CHEN, Vincent Yiu-por
1. Could you tell us a little about your background?
I was born in Hong Kong, I have been working in the travel industry while completing my B.B.A. in Marketing at University of East Asia (Macau) during the early 1990s. I was lucky to have the chance to witness the dramatic changes of China’s economic reform during the time when I worked in the travel industry. I then changed my mind to study China by enrolling into the first cohort of MA in Chinese Studies at HKUST. My interest in understanding Chinese economic development has been growing and I decided to go for further my study in the US in 1997. I have enrolled at Columbia University for a PhD in Urban Planning with focus on economic development policy and a Master degree in Government Studies at Harvard, concentrating in political economy and labor studies. Soon after I graduated, I was awarded a Post-doc fellow at Brown University. I then worked as an Assistant Professor in School of Public Services at Depaul University, Chicago, for 7 years before I moved to UK in 2011. I was a senior lecturer of School of East Asian Studies at University of Sheffield before I joined the Department of Public Policy at City University.
2. What attracted you to Hong Kong, and CityU in particular?
Hong Kong is an interesting place that concentrates with both Chinese and Western culture. It is traditionally a great place to study China with high level of international interactions. The City University of Hong Kong is a very dynamic place for academic research. It does give strong emphasis and support on frontier researches.
3. How do you see your research interests and goals as relating to that of your colleagues here in the Department of Public Policy?
Our department of Public Policy is considered to be one of the very best place to study public policy in Asia. The department of Public Policy’s research streams on China Studies and Urban Studies are particularly close to my research interests. I have no doubt that our department will continue be the center to generate high quality research and policy analysis on public policies related to China’s development.
4. Who do you imagine as the audience for your work, and who do you see as conversation partners?
Using institutional approach, my research works mainly focus on migrant workers’ mobility and welfare, labor rights, labor policies, and related development issues. I think my works could attract not only academia but also policy makers in related fields. I can see colleagues in this department, to name a few, Professor Linda Wong, Professor Linda Li, Professor Ray Yep, Dr. Bill Taylor do share similar research interests with me.
5. What are you researching at the moment, and what excites you about it?
I have been doing researches related to China’s economic development; in particular, I focus on migrant worker, labor policies, poverty, and regional economic development in China. Recently, I have just finished a survey about labor conditions of automobile industry, one of the most labor intensive modern industries that have highest level of labor injuries, from seven cities in China. It can be considered as one of the largest survey of the kind and can reveal very important information regarding the industrial management, operation, labor conditions, and labor rights situation that have not been well studied before. I am now writing another GRF grant for an extension of this project.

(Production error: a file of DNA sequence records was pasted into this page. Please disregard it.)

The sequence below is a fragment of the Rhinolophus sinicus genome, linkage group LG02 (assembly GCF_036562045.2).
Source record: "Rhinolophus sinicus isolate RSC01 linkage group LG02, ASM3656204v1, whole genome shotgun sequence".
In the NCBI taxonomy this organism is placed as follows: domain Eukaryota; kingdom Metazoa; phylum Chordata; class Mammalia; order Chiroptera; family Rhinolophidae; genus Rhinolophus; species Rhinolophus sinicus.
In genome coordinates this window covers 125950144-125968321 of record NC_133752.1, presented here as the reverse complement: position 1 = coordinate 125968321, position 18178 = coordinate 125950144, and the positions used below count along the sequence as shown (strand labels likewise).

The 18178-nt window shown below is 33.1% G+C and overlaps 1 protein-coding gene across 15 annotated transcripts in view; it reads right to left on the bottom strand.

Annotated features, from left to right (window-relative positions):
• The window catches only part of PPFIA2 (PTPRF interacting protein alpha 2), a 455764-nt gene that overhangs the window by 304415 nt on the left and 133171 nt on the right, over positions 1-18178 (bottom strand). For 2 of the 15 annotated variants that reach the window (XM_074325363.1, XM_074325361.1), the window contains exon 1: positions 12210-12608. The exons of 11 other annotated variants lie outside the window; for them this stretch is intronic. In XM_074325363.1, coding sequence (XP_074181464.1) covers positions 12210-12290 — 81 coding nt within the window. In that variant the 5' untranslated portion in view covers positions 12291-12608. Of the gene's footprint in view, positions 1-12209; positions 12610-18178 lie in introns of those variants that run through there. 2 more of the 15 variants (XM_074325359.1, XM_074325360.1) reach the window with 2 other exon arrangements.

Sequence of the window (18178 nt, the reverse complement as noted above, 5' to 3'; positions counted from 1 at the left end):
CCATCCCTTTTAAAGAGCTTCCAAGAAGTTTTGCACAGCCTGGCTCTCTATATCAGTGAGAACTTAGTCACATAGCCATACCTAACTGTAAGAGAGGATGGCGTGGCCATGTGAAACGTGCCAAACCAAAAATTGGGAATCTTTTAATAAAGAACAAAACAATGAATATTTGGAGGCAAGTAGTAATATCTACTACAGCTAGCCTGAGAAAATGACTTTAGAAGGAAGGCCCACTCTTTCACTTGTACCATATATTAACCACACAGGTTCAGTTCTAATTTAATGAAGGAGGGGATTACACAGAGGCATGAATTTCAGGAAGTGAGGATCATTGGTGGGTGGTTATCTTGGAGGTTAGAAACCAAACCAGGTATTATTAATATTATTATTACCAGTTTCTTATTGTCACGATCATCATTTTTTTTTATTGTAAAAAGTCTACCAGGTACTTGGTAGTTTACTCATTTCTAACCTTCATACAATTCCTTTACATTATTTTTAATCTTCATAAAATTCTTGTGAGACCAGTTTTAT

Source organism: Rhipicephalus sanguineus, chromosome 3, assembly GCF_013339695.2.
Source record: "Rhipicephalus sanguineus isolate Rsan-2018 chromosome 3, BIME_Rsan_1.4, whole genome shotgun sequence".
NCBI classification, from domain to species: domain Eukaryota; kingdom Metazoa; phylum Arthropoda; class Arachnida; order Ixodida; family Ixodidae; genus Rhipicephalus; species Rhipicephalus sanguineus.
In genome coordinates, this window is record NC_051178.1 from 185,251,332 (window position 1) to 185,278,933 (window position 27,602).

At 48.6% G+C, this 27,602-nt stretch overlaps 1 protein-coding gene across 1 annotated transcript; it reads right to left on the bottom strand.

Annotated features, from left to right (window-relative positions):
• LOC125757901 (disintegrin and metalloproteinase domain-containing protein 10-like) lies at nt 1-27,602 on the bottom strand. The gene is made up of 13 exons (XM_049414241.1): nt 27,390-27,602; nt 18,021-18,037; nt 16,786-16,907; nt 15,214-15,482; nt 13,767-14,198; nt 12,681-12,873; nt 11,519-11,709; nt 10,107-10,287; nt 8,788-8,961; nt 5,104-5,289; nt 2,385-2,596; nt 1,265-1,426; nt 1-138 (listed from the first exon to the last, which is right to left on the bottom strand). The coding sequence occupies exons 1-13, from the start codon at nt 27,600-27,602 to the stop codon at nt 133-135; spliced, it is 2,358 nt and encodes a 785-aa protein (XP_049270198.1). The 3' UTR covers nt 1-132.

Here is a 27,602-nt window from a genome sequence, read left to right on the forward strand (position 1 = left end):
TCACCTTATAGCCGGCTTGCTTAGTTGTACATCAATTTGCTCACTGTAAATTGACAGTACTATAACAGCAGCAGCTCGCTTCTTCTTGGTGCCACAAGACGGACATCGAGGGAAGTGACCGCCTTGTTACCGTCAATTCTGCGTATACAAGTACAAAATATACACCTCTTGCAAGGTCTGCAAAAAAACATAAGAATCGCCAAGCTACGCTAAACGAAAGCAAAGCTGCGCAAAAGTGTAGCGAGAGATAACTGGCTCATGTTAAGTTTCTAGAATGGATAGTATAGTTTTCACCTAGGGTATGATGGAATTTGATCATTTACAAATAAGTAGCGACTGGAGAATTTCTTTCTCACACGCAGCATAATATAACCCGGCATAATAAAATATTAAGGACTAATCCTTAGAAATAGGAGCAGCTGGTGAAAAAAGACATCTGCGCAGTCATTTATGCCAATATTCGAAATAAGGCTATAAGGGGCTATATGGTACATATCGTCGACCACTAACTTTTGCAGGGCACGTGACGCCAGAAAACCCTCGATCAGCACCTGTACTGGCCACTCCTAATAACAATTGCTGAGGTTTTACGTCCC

6. What are your particular teaching interests, and how would you describe your teaching style?
I have been teaching courses on Chinese Economic Development and methodological such as statistical analysis and evaluations. I emphasize interactions and communications in my class since I think questions and answers is the key to active thinking that benefit students much more than passive learning models. To stimulate interactive learning, I usually bring my researches and current events into the class discussions.
7. Do you have a sense of what you wish to accomplish in your first year here?
I am teaching 3 new courses in this semester; one is solely on my own (POL6202, Evidence-based Policy Issues and Evaluation) which looks at the whole policy evaluation process from an evaluator (or manager) perspective. I have two co-teaching courses, POL 5401 Values and Choices in Public and Social Policy and POL6201 Comparative Public Policy. By teaching these two courses, I have chance to extend my knowledge to related fields in public policy and am sure these knowledge will be very helpful to my teaching in the future. To this end, I hope I can get my teaching consolidated while keeping my ongoing researches and grant proposal application in track in this first year in our department. Looking forward, I hope I can further integrate my researches on China’s economic development and related policies into my teaching in the coming future so that more students from our department will be benefited from my work done.
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